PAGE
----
By Emily Duvall
With the ongoing issue of climate change and global warming, I want to take action to make the environment and planet last, survive, and thrive. At times I express my concerns regarding these topics to older generations, and the people tend to refute my worries by saying things along the lines of “You should not worry about that! Nothing immediate will happen to the planet during your lifetime!” Although these statements may hold true, our elders should allow the younger generation’s concern to persist about the future of our planet. These fears about the natural resources and services start conversations about worsening issues, and express sympathy for the world of future generations and the Earth.
Disregarding the younger generation’s concerns for the future of the Earth diverts attention from the severity of the situation. Even if there will not be immediate changes that we will observe during our lifetimes, what about the future’s lifetimes? What about the next three generations? And those after that? We may not see what is going to happen to the planet immediately, but if we continue to ignore them or fail to acknowledge them, the issues will arise at some point. Environmental change is exponential, as the effects of global warming perform as a positive feedback loop; nature will not survive.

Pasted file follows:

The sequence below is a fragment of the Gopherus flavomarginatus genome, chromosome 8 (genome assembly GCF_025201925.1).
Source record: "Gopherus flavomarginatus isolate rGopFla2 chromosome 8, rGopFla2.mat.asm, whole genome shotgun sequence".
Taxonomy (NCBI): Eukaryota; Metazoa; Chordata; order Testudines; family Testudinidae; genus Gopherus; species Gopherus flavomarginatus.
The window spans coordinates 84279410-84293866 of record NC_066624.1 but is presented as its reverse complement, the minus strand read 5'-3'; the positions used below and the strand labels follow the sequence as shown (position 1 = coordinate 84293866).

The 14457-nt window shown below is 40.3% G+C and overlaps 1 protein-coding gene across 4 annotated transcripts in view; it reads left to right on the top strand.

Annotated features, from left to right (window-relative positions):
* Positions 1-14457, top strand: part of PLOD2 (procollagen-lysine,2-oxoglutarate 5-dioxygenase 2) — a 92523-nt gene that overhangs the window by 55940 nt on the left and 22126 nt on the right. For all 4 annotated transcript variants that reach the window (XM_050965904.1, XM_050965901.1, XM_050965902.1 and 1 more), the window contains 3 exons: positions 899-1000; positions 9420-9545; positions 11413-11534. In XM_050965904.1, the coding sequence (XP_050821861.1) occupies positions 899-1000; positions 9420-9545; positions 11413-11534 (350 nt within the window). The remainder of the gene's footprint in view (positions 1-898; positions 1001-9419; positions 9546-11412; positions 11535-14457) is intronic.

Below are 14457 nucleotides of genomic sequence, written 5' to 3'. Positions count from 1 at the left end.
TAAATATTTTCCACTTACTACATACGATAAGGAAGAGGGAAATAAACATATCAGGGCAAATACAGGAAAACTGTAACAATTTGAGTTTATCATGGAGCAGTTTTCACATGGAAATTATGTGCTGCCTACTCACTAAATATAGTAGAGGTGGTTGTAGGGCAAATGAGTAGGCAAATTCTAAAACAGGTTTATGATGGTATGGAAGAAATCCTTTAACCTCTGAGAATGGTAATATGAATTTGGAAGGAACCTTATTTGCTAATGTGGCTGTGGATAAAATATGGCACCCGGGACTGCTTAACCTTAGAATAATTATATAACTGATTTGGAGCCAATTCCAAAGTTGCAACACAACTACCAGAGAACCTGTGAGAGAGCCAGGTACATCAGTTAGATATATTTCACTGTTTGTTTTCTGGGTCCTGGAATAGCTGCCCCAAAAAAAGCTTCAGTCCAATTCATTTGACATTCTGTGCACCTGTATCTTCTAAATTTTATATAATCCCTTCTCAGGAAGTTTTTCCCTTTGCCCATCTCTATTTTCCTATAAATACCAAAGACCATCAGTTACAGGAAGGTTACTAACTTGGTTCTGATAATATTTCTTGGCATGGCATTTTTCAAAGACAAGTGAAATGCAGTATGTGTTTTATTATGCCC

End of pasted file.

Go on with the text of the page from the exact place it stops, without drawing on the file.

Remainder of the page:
Instead of refuting fears, we need to discuss methods to attack environmental issues, such as rising global temperatures or ocean levels. These strategies include consuming less, using renewable energy, and disposing of waste in smart ways. Allowing concerns to air promotes conversations surrounding the environment as well as sustainable practices. By paying attention to our concerns, we can help the issues and prevent further irreversible damage.
While letting people worry about issues regarding the Earth and what life will look like in the future is beneficial, so is taking tangible action to make change before it is too late. Furthermore, so is following through with plans we set up so the future generations and the planet continue to thrive. It can be difficult to recognize problems that might not affect you personally during your life or how you live, but I urge you to think about the future and what our world could look like in the next 100 years if we do not take climate change seriously.